Canonical’s “Ubuntu Friendly” hardware-validation program, which officially debuts next month along with Ubuntu 11.10, should make life a little easier for people with computers that don’t get along so well with Linux. But what if your computer is designed from the ground up to run Linux flawlessly? I recently got a chance to speak with ZaReason CEO Cathy Malmrose, whose company has been shipping Linux PCs for years, about precisely that question.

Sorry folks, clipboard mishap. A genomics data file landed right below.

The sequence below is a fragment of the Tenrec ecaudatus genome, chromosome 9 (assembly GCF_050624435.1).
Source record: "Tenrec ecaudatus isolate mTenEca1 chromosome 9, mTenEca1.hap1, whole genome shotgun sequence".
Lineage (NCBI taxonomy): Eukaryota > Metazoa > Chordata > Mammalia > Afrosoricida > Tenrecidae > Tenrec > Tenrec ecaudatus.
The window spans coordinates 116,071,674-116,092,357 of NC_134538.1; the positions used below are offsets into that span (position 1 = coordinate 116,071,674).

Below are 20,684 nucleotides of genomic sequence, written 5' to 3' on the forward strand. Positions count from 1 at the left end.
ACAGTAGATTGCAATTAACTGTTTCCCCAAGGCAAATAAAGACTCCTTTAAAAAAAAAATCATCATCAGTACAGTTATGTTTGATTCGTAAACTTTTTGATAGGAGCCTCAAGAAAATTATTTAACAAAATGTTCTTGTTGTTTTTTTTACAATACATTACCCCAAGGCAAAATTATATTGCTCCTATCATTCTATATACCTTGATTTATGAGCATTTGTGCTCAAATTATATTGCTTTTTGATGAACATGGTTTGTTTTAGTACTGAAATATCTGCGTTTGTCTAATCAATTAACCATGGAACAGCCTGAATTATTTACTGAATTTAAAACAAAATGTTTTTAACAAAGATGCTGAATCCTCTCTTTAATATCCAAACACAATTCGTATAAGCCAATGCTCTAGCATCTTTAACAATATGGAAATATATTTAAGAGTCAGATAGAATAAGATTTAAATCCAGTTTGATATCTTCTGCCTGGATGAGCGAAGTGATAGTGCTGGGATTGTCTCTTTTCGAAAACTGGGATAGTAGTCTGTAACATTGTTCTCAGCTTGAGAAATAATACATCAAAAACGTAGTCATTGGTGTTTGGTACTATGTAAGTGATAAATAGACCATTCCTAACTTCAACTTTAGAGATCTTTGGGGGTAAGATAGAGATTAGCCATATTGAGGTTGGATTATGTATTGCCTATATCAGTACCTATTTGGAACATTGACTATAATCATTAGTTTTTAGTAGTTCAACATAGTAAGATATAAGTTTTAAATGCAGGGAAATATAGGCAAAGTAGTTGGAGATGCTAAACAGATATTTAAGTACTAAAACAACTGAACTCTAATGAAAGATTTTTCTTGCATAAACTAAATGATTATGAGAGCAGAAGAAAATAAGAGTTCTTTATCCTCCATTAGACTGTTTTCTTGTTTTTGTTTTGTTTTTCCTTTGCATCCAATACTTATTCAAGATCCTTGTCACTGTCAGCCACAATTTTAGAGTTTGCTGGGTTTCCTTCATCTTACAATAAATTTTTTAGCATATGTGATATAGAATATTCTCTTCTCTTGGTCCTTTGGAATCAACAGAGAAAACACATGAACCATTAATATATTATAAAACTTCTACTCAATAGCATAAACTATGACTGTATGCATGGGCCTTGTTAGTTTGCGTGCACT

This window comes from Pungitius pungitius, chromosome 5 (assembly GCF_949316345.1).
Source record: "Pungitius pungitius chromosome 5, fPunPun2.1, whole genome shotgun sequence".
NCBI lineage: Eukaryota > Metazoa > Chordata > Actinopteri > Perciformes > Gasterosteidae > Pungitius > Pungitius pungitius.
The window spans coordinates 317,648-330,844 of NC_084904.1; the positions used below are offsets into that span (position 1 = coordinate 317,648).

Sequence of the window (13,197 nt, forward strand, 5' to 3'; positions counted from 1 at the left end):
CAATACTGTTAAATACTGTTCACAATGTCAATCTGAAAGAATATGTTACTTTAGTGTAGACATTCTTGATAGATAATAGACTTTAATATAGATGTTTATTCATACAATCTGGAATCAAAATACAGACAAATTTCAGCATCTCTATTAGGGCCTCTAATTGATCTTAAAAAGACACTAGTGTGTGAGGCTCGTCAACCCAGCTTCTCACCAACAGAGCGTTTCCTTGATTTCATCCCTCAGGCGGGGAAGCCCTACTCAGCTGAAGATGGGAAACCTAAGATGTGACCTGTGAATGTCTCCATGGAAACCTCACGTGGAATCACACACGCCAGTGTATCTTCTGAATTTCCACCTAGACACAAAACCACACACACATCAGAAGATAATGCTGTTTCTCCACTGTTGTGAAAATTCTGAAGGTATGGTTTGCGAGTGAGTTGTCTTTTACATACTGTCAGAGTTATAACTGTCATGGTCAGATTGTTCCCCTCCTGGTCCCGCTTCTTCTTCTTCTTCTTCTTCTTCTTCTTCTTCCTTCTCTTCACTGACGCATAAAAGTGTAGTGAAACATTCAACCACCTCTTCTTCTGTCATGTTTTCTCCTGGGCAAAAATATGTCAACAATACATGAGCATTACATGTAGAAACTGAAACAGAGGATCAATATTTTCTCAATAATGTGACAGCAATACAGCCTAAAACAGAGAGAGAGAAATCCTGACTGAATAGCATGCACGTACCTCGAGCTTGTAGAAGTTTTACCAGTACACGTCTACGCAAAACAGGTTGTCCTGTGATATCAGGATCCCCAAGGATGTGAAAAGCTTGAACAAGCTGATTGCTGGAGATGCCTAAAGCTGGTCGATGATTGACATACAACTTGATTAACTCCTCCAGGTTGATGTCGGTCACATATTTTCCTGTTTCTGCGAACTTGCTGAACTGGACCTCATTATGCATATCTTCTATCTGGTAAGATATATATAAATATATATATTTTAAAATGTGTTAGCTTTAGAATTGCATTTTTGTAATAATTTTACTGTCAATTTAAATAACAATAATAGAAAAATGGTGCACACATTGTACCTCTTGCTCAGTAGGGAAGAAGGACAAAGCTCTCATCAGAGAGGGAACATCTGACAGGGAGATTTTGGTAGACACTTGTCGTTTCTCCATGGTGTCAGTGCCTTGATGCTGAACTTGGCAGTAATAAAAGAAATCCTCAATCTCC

With the exception of ZaReason and a handful of similar Linux-oriented vendors, such as System76, few OEMs give much thought to how well their hardware can run open source operating systems. That’s why the Ubuntu Friendly program, which encourages Ubuntu users to run simple tests to measure how well their computers work with Ubuntu and then upload their results to a public database, is a great move on Canonical’s part. It promises to make it easier to choose Ubuntu-friendly PCs before purchasing, or find solutions for compatibility problems on the hardware one already owns.
ZaReason’s Take